Captain E. J. McCloughry DSO, DFC*, MID, No. 4 Squadron, AFC
On 21 February 1919 Captain Edgar J. McCloughry wrote a review of his experiences in France whilst serving with No. 4 Squadron AFC. This review, in the form of a thirteen page letter, covered the period from June-September 1918 and was written in response to a request from the Officer in Command of the Australian War Records Section. It is rare to come across a document such as this; there are only a handful held amongst the approximately one hundred Australian Flying Corps Private Record Collections stored in the Australian War Memorial's Research Centre. I have reproduced it below at it was written in 1919 by Captain McCloughry.
Before receiving orders to report over-seas I was a Flight Commander with No. 6 Aus. Training Squad, where incidentally I trained many pilots who afterwards became part of the famous 4 Squad. I also should state that I had previous service in France with 23 Squad R.F.C. I reported for duty with 4 Squad on the 3/6/18 the squadron being at Clairmaires Aerodrome about 7 miles from St Omer; by a remarkable coincidence my brother Major W.A. McCloughry D.S.O., M.C., D.F.C. was in Command; I had always for personal reasons tried to avoid having my brother as C.O., and even after reporting I applied to be transferred to 2 Squad; fate has its own way, probably for the best. I arrived at the aerodrome just in time for mess 8 p.m. and my first impressions of the squad were really great and I think inspired me wonderfully.
A very important fact worth mentioning is that 74 Squad R.A.F. was on the same aerodrome commanded by Major Caldwell M.C., D.F.C. with the wonderful then Capt. Late Major Mannock, D.S.O., M.C., D.F.C.; the latter played a great part in the success of 4 Squad, there was not a pilot in 4 Squadron who did not look up to Mannock, and his many lectures to my Squadron helped them greatly. I had known Mick (i.e. Mannock) before and my success was greatly due to his help.
To go back to my first impression, I could not help noticing the wonderful spirit of all from the senior down to the mechanics. I here must mention that, out of the score or more squadrons I had been with, no mechanics stood out like 4 Squad A.F.C.; in my flight never once was there a shortage of serviceable machines which is indeed a record.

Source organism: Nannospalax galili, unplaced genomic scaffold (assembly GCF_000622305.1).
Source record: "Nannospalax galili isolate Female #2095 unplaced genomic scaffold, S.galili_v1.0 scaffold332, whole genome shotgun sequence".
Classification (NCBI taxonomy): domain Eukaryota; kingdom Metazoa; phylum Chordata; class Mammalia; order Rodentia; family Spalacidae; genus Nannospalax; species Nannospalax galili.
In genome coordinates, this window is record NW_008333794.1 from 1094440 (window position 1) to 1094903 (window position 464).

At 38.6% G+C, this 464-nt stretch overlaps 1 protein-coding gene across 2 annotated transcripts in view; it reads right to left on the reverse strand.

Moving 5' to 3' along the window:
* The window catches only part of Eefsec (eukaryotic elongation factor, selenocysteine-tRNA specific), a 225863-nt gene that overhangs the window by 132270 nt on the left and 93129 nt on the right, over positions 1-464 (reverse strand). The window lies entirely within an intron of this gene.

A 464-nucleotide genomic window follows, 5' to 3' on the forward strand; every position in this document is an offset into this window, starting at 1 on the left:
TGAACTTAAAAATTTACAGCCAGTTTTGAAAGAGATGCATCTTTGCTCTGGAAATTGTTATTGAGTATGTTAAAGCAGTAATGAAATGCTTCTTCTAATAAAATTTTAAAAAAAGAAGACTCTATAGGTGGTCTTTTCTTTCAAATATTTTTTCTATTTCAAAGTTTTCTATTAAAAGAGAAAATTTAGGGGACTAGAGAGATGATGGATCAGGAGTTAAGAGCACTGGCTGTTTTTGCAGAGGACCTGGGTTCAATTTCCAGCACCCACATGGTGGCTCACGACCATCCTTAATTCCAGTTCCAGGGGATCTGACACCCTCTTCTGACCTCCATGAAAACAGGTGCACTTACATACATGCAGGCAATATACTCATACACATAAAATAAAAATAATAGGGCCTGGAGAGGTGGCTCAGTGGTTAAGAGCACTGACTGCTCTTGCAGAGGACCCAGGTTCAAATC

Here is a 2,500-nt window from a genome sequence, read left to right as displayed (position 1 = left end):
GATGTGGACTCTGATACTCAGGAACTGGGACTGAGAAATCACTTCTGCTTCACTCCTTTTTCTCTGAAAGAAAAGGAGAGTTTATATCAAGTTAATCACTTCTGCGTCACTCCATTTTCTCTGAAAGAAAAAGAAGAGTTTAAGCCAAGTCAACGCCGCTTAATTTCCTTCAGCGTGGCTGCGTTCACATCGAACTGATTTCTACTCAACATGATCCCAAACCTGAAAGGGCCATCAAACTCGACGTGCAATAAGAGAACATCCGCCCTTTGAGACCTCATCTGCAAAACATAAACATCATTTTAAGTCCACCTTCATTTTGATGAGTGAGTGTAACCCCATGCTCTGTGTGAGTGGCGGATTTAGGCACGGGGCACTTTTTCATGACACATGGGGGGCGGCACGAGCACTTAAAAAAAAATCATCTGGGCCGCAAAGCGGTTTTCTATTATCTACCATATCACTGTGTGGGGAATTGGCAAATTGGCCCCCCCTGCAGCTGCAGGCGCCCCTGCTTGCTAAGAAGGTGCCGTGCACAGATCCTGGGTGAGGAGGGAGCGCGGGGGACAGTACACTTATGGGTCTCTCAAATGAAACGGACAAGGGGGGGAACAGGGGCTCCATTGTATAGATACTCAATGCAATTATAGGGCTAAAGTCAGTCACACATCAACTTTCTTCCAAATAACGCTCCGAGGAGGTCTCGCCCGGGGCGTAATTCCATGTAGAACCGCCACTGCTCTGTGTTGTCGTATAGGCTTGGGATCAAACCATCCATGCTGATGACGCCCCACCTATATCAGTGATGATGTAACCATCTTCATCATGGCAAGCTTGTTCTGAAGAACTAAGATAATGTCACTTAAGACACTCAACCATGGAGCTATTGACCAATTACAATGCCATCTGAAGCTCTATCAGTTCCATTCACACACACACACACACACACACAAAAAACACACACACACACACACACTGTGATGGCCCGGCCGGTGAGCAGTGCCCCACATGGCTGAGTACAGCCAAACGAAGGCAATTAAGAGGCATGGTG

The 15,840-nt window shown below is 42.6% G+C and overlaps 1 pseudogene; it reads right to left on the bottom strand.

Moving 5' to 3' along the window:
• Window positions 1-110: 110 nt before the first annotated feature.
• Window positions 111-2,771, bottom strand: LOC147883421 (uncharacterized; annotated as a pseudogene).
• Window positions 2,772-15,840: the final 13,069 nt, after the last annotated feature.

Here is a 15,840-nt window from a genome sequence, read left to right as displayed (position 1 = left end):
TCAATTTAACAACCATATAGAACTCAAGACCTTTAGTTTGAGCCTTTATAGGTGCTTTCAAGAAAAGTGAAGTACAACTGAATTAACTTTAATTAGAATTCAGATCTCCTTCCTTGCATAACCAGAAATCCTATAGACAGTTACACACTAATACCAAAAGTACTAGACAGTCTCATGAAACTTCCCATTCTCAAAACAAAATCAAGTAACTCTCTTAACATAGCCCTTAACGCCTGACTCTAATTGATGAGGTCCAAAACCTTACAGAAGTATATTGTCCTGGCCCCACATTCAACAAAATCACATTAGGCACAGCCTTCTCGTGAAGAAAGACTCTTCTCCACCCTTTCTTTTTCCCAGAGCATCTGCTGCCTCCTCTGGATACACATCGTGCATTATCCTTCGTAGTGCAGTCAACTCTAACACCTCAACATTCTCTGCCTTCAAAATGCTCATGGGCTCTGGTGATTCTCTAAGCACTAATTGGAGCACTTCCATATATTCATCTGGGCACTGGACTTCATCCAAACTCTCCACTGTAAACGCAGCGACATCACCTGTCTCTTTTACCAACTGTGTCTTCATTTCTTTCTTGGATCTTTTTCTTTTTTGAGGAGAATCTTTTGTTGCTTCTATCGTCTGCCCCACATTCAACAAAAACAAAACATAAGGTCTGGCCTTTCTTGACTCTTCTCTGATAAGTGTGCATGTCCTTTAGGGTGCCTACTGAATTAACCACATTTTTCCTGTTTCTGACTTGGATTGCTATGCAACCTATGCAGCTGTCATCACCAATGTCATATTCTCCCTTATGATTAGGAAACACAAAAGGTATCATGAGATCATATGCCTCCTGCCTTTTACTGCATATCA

Next day I was posted to C flight one that had a name for being unlucky; on meeting the pilots of the flight I found that 7 out of the 10 were R.A.F. leaving only 3 A.F.C.; I must say though, that they were a fine lot and followed their leaders through any tight corner. My C.O. took me out on my first day and showed me round the lines, for they had changed greatly since my last time out; but luckily the ground the Bosche had I knew well from my days in the engineers. Our section was from Ypres to Nieppe Forest and at that time a fairly lively front, though with a shortage of Hun aircraft. My first few weeks in the squad we used to patrol the line as a squad or two flights, one flight seldom going out at a time. Capt. Cobby, D.S.O., D.F.C., used to lead “A” Flight, Captain Malley, M.C., “B” and myself “C”, each one taking our turn to be leading flight.
Although we had a break of wonderful weather for two weeks, and we did two two hour patrols each day, we seldom saw a Hun, and could never get close to one, in fact, nearly a month had gone without the squad getting a single Hun; it was not for the want of trying, all the leaders were as keen as mustard. 74 Squadron were also the same: Mannock used to hunt the skies with his flight for hours. Often I used to strafe for having to go out in large formations, knowing well we should frighten away any stray Hun; the C.O. saw my point but the wing would not have it.
My star pilots at the time were Lieut. Watson, D.F.C., the late Lieut. Martin and Lieut. Nelson; the former being a great friend of Cobby’s, I used to allow him to work with Cobby. Lieut. Martin used to be my partner, although it was only for a short time. But Lieut. Nelson there is no doubt was a wonderful fellow, although I did not understand him at first. He used to complain of not being able to fly high and would always drop out of the formation when we went anything above 7 000 feet which we usually did at the time. I will refer to the un-written deeds of Nelson later.